Polishing a New Old Stock (NOS) Unsmoked 1611 Savinelli Dry System Bent Dublin


Blog by Steve Laug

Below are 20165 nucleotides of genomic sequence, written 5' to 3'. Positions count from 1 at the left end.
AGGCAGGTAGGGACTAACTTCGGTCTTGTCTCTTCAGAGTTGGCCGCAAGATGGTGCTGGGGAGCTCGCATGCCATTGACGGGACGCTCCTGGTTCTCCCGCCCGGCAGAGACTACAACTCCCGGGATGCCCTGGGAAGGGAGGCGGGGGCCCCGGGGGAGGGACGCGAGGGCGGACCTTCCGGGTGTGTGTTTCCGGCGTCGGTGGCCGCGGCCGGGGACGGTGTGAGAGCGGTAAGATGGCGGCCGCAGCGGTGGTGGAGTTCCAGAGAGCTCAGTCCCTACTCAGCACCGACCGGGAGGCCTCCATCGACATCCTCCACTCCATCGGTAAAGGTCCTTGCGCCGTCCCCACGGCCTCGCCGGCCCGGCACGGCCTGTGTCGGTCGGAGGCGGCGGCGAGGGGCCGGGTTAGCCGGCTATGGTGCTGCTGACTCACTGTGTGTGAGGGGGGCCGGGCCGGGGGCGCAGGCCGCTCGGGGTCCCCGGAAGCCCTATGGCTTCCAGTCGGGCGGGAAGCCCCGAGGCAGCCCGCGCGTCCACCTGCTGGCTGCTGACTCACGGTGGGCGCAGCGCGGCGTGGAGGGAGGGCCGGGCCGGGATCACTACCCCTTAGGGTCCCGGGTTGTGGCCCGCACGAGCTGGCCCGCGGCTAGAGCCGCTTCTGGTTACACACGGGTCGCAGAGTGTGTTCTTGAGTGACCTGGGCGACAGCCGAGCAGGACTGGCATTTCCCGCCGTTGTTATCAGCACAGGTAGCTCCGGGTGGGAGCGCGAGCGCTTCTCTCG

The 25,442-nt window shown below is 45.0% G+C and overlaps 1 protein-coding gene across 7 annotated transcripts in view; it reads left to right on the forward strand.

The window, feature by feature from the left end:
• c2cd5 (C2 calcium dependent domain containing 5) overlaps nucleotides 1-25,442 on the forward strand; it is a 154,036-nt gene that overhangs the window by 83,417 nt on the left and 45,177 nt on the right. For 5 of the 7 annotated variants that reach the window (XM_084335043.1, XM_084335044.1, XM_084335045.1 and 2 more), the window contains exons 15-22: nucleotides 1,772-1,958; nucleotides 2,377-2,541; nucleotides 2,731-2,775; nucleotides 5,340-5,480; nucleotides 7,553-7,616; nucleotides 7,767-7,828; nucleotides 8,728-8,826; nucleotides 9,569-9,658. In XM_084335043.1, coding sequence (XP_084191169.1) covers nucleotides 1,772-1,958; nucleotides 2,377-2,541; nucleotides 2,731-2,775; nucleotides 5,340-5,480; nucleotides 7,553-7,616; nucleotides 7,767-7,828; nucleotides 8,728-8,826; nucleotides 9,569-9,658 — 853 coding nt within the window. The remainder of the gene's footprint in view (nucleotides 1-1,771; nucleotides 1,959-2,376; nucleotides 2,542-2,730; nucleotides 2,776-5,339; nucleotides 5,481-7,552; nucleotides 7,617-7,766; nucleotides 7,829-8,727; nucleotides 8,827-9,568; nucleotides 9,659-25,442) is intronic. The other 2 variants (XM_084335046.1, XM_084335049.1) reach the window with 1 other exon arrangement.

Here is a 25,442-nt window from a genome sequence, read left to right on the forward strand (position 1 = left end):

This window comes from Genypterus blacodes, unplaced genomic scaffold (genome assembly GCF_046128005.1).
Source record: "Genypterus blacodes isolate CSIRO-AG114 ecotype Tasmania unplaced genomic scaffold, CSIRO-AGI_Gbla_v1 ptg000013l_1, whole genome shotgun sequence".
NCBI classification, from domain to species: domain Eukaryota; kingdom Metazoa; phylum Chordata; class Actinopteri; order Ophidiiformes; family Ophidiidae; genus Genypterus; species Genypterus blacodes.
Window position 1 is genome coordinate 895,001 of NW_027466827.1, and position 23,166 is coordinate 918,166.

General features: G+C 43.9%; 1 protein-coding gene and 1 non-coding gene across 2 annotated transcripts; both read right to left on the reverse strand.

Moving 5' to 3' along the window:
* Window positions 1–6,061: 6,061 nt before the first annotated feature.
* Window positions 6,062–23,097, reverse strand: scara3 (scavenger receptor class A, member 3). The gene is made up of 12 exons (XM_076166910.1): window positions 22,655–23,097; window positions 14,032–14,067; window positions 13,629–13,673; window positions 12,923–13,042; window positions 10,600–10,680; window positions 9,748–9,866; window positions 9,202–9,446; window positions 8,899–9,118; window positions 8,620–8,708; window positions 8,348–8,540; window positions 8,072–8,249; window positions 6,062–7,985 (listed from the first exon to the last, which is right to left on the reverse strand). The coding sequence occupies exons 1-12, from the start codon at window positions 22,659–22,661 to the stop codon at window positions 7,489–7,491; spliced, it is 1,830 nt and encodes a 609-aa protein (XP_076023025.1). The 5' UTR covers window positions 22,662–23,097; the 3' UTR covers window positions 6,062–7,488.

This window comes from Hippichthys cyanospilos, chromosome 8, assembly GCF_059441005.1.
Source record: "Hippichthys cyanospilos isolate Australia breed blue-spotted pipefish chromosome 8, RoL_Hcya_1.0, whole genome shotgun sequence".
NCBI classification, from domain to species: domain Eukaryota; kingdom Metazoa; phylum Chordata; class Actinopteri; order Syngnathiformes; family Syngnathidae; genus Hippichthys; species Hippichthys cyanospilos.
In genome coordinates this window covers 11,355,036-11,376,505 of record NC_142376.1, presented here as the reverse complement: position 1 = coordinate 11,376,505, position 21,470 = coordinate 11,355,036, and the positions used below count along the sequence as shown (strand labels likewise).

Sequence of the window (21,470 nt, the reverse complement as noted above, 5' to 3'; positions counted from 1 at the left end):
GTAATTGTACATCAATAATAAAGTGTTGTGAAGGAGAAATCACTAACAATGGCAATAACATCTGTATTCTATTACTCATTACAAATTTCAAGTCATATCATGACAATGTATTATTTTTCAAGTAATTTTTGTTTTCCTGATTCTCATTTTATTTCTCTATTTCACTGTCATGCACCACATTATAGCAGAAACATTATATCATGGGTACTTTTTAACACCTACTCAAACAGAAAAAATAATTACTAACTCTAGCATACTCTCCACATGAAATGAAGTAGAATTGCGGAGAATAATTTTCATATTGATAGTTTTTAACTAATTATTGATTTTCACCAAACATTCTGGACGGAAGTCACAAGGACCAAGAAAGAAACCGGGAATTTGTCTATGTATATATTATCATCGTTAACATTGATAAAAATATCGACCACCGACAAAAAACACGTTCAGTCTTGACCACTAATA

Jeff picked up this unsmoked New Old Stock Savinelli Dry System 1611 Bent Dublin a while ago from an online auction on 02/02/22 from Cottage Grove, Minnesota, USA. It has a Savinelli Balsa Filter in the tenon and a characteristic Dry Smoke drilling on the P-lip style stem. The airway came out on top like a Peterson but instead of a round hold this one has a rectangular slit. It came with the box, plastic bag, sock and package of Balsa Filters. All of the paperwork that may have come with it was included as well. The box was worn on the corners but it was in great condition otherwise. The stem showed some light oxidation from the light when it was on display. It also had some gummy substance just ahead of the button on both sides where it looked like there had been a price tag. There was a new Balsa filter in the stem. The pipe smelled musty. I took photos of the box before I removed the lid and then after I removed it to show what I saw.   I removed it from the box along with the filters and the papers. I took a photo of the pieces in the box. It is a pretty pipe with a polished nickel ferrule.I took the pipe out the box and took pictures of this beauty. It is a nice looking pipe with a nice rustication that works well on the bowl and goes well with the smooth crowned rim top. I took some close up photos of the rim top and stem to show the condition of the pipe. There were a couple of small fills on the rim top – right side and left side both toward the front. They are solid and not loose at all.I took a photo of the stamping on the underside of the shank. It reads Dry System on the heel of the bowl followed by S in a shield (Savinelli Logo) followed by 1611 (shape number) over Italy. There was a Savinelli stamp on the left sad of the nickel ferrule and an S on the top of the saddle stem. I removed the stem from the shank and took a photo of the look of the pipe to show the nice shape and flow of the pipe.I rubbed the bowl down with some Before & After Restoration Balm. I worked it into the rustication on the bowl and the smooth rim top with my finger tips to clean, revive and preserve the wood. It really brings the grain alive once again. I let it sit for 15 minutes then buffed it off with a soft cloth. The grain really pops at this point in the process.  I set the bowl aside and turned my attention to the stem. I polished the stem with micromesh sanding pads – 1500-12000 grit pads. I wiped the stem down after each pad with a cloth impregnated with Obsidian Oil. I finished the polishing with some Before & After Pipe Stem Polish – both Fine and Extra Fine. I wiped it down a final time with Obsidian Oil. The stem looked very good.    I put the UNSMOKED, NOS Savinelli Dry System 1611 Bent Dublin back together and buffed it with Blue Diamond on the buffing wheel. I gave the bowl multiple coats of Conservator’s Wax and the stem multiple coats of carnauba wax. I buffed the pipe with a clean buffing pad and hand buffed it to raise the shine. It is fun to see what the polished bowl looks like with the grain popping through on the smooth rim top and the variety of colour in the rustication. Added to that the polished nickel ferrule and the vulcanite saddle stem was a beautiful touch. It is light and well balanced. Have a look at it with the photos below. The dimensions are Length: 6 ½ inches, Height: 2 ¼ inches, Outside diameter of the bowl: 1 ¾ inches, Chamber diameter: 7/8 of an inch. The weight of the pipe is 68 grams/2.40 ounces. It is a beautiful pipe and one that will be on the rebornpipes store in the Italian Pipe Makers Section. If you are interested in breaking in a new unsmoked Savinelli Dry System and adding it to your collection let me know. Thanks for walking through the restoration with me as I worked over this pipe. Thanks to each of you who are reading this blog. I want to keep reminding us of the fact that we are not pipe owners; we are pipemen and women who hold our pipes in trust until they pass on into the trust of the next pipeman or woman.